Women with SCI/D share what it's like finding love or a job, raising a family and staying healthy.
Women’s issues have caught national headlines recently with marches, rallies and protests across the country, but women with a spinal-cord injury or disease (SCI/D) face a whole host of other issues that their able-bodied counterparts will never experience.
From trying to obtain quality health care and a career to being a mother, wife or girlfriend on top of managing the physical and emotional toll of an injury or disease comes with many challenges.
The most recent study conducted in 2016 by the National Spinal Cord Injury Statistical Center at the University of Alabama-Birmingham estimates that males account for 80% of new SCI cases, which means much of the research and advancements in the field involve men.
While more women’s voices are beginning to be heard, there’s more work ahead for women to get the support they need. But plenty of women are ready to join the fight.
Anne Robinson, above and seated right in inset, enjoys hunting and playing boccia.
Confidence In Relationships
Sometimes, being a woman who uses a wheelchair is a journey best understood by other women who are in a similar situation.
That’s why Tamara Michelle Moss is starting a women’s SCI support group in Tucson, Ariz. (for information, visit tamaramichelle2.com).
Moss, 38, sustained an L2 incomplete SCI at 10 months old. Her parents were in an argument and her father, a product of abuse himself, became enraged and beat Moss with a hammer. While she doesn’t remember being injured, Moss remembers when she was taken from her mother and placed in a foster home. She says it was difficult to grow up without a female role model, but she didn’t let her rough childhood deter her ambition.
After 14 years of teaching special education, Moss decided to retire and become a motivational speaker. She also plays on the California PossAbilities Shield Maidens wheelchair basketball team.
She says two of the biggest issues women struggle with are society’s perceptions of people with disabilities and a lack of confidence, which she hopes to address at her meetings and through her speaking engagements.
When it comes to relationships, Moss says women who use wheelchairs shouldn’t feel like they have to date another person who uses a wheelchair.
“There’s a comfortability with being with someone who’s like you and an uncomfortability with being with someone who’s not like you, and maybe I’m not good enough to have a person who can walk … You can cultivate a lifestyle that’s conducive to you without feeling like no one’s going to like me, no one’s going to love me because I’m in a wheelchair and I’m different now … Be comfortable within yourself.”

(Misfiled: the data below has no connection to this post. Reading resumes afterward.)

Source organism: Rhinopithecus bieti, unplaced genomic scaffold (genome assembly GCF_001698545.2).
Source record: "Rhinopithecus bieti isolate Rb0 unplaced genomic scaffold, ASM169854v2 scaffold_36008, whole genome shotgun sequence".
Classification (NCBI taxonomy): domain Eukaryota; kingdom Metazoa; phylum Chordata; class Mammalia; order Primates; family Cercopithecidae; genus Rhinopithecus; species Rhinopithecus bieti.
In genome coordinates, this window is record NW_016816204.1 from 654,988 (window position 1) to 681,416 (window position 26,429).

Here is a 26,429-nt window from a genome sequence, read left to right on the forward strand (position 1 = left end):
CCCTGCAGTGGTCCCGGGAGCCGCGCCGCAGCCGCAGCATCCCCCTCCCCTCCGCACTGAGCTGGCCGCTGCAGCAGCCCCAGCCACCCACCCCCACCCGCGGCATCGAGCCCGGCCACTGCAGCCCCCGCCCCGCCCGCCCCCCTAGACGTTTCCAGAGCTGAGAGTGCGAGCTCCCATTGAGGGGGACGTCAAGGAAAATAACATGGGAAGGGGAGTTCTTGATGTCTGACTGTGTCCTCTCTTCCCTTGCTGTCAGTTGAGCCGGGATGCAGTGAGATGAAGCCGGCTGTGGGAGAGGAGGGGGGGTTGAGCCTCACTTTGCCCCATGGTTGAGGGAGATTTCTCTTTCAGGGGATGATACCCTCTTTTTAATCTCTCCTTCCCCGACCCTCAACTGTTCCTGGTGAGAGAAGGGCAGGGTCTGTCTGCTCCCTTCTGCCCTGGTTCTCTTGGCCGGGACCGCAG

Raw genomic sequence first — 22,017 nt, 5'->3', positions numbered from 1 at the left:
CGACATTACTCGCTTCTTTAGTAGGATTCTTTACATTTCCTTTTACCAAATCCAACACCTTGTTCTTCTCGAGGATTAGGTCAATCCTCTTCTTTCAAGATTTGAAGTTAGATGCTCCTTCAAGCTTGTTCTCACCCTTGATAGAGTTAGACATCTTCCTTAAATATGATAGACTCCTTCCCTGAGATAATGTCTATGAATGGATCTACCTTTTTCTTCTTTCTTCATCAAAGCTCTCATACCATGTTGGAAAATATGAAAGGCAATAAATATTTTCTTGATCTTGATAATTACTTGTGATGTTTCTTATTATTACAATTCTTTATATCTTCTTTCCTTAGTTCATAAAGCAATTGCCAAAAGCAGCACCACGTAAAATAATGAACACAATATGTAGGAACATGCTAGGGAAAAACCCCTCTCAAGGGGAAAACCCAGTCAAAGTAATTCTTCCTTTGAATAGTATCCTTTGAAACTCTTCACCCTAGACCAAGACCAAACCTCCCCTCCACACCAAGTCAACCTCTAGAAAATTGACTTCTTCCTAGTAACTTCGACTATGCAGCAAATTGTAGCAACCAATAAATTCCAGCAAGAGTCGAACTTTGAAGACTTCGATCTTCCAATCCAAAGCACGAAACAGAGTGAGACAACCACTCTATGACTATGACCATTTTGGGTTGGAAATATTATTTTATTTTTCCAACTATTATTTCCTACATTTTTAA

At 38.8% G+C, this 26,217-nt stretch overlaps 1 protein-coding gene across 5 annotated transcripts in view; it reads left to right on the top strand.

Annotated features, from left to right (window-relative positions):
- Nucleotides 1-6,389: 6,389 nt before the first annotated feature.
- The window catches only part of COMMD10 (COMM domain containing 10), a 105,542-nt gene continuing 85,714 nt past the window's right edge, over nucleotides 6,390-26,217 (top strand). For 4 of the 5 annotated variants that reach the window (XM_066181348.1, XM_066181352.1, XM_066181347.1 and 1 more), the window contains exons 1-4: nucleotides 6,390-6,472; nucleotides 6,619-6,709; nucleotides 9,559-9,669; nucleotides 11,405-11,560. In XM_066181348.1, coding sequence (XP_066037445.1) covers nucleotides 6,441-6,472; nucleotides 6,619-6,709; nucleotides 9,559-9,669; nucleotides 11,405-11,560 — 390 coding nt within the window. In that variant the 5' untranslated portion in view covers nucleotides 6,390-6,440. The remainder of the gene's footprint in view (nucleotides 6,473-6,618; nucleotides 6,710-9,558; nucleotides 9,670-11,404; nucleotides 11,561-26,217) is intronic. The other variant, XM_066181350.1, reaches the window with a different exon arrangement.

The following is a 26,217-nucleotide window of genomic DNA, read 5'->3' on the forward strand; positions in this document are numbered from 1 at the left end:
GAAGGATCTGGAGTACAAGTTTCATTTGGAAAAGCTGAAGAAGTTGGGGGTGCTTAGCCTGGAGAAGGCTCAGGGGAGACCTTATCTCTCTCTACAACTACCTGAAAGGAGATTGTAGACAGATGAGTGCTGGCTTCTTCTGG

Moss says some women may try to hide their bowel and bladder programs from potential partners.
“I don’t care if a guy knows I [catheter] myself, but a lot of girls feel insecure or ashamed … and those feelings tend to lead to depression,” she says. “Every now and then my bladder might explode. Oh well, life goes on, get over it. I’m not ashamed of those things.”
Moss says her support group meetings won’t focus so much on the injury itself but on what women can do to make themselves feel good again and become inspired.
“I’m big on careers and big on the right career for spinal-cord injury,” Moss says. “I truly believe how you carry yourself, and I’m very big on hygiene, anybody will accept you. What comes out of your mouth is important, your beliefs are important, your confidence is important. Your personality and your aura are more important than your wheelchair.”
In addition, Moss hopes women in her support group will feel empowered to join her in talking to lawmakers about what’s happening in the community and what needs to be done for women with disabilities, including employment opportunities and the cost and accessibility of health care.
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